Organizers of the World Snooker Championship are studying a proposal to build a new 3,000 seater arena to stage the tournament alongside the Crucible.
Jason Ferguson, president of the World Professional Billiards and Snooker Association, is in talks with architect James Burland, who designed a purpose-built venue with a bridge connecting it to the event’s existing and iconic home.
Burland’s idea is for the new development to act as “Crucible 2”, with matches split there and the old theater as Wimbledon’s Center Court and No. 1 Court.
The Crucible has hosted the World Championship since 1977 and has a contract until 2027
The plan comes amid recent criticism from a number of top players of the limited capacity and facilities at the 980-seater Crucible, which has hosted the World Championship since 1977 and has a contract until 2027.
“It’s a concept and an idea to try to grow this event somehow,” Ferguson said. sports mail.
“We have no intention of leaving Sheffield. It’s our home. But we know we really have to look at around 3,000 World Championship places now.
“Events like the Masters grow so much and the danger is that the World Championship starts to look smaller, which it really can’t because those are the crown jewels of what we do.”
“It’s not the only path, but it’s an initial concept that James came up with. Can Le Creuset be a double site?’
Players have complained about the 980-seat Crucible’s limited capacity and facilities
Burland, along with entrepreneur Peter Bainbridge, first proposed a ‘Billiardrome’ almost 20 years ago, when Sheffield was battling bids to host rival cities’ first snooker event.
It’s those plans that have been revived and reworked after Ferguson recently reconnected with Burland, who he invited as a guest at last weekend’s World Finals.
“He and I had a chat a few months ago and we rekindled the relationship and started discussing what it might look like,” Ferguson said.
“He’s been here for a few days talking to people, building a picture of what the perfect outcome looks like. His initial sketch contains some good ideas.
Burland, who designed Manchester City’s Etihad Stadium with a team from Arup, said: “When we looked at it years ago we thought it would be the new venue, but it’s different now – it works with the Crucible.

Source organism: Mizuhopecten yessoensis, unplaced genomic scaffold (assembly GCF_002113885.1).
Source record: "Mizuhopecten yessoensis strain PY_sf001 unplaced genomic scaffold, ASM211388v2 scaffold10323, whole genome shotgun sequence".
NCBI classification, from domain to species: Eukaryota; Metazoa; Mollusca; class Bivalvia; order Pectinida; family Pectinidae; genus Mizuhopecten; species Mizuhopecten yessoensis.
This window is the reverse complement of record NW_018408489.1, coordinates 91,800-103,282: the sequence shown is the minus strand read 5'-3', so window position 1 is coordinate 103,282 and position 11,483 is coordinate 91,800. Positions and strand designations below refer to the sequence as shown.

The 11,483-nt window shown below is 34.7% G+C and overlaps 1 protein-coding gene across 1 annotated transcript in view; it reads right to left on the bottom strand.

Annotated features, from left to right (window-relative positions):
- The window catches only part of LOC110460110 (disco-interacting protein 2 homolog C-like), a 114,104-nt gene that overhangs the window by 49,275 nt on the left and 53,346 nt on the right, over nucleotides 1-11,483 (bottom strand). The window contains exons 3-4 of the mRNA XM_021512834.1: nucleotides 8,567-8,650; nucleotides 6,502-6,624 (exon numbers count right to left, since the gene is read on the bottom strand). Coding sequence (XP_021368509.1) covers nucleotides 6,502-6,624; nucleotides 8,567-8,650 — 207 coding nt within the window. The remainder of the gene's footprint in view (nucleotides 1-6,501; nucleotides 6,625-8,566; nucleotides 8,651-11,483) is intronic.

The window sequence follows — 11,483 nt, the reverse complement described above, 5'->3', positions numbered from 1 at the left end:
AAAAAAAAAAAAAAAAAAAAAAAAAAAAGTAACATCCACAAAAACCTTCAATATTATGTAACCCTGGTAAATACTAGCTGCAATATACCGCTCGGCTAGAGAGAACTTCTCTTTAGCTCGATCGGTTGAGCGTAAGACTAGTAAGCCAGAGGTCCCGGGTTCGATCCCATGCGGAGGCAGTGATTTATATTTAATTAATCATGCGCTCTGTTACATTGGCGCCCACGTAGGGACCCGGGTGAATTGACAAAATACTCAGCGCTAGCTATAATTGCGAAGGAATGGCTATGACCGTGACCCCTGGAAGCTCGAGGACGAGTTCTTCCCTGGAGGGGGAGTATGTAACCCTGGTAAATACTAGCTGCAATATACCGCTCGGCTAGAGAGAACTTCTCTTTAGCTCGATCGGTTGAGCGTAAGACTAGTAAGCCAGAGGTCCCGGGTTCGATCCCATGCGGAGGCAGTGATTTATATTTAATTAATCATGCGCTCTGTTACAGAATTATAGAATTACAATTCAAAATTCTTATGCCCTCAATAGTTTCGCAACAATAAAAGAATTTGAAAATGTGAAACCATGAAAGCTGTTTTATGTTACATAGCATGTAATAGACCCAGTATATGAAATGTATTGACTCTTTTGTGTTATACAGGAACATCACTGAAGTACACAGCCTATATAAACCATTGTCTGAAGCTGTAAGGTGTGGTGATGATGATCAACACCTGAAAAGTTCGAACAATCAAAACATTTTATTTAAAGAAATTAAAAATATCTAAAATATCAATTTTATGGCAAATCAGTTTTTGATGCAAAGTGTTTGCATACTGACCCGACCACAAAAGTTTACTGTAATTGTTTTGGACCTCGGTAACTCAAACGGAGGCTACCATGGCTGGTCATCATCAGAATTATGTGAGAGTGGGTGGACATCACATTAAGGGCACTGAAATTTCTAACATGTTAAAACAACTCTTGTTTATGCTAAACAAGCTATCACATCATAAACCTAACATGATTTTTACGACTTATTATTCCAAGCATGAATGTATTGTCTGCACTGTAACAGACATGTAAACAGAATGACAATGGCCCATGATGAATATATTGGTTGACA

Plan a new 3,000-seat arena to stage the World Championship alongside the Crucible
“The second place doesn’t have to be a replacement, it can be a complement. It makes the whole event easier to organize, with more facilities.
Burland’s proposed site for the building is the former Roxy Disco in Sheffield, now the O2 Academy, with a bridge to the Crucible above Arundel Gate.
The main auditorium would be round and divided into three tiers – the upper and lower spectator tiers, with corporate and media seating in the middle.
Burland’s concept includes a billiard museum with a spiraling entrance, a giant screen surrounding the exterior of the building, and rooftop television studios.
The ground floor would be the training area and could also host the World Championship qualifiers.
The 3,000-seat arena could convert to 1,500 with folding tables for conferences
“I like the idea of you giving it up to get a position in the coliseum above,” Burland said. “So the holy of holies is to win and cross the bridge to play.”
The 3,000-seat arena could be converted to 1,500 with folding tables for conferences. The venue could also host music concerts and other sports, such as boxing and table tennis.
During his recent visit to Sheffield, Burland conducted a study of the atmosphere of the Crucible, reaching out to legends such as Steve Davis and John Parrott to inform his design.
“These guys have 40 years of experience in the game,” Burland said. ‘Who am I to say I know what you need because I’m an architect?
“History is extremely important. You don’t want to lose what the Crucible has, just upgrade it.
“That’s why I look at it first from the perspective of the atmosphere. I know I have to do my research on the atmosphere to get it right.
Architect James Burland designed Manchester City’s Etihad Stadium with a team from Arup
“In a pilot study I did, three descriptors stand out: drama, story and friendliness. A mixture of these must be in every part of how this thing works.
Former World Snooker Tour chairman Barry Hearn also revealed last month that initial discussions had taken place with Sheffield City Council about building a new melting pot. But Burland is the only architect to come up with a design solution so far.
“At this stage, these are very preliminary discussions, but we are coming up with a concept of what would be a huge benefit to the city and a true international destination,” added Ferguson.
“There is a huge way to go with this. This would involve what is possible from a planning perspective, how can this be funded, who are the partners.
“We will have a meeting to try to move the discussion forward with Sheffield City Council. They are very open-minded about what could be done.
“I think a feasibility study will provide the answers and I think that would be the next phase.”
“We don’t panic at the idea of moving. We are set for the next five years. But the question is, during this time, can we imagine what the future will look like?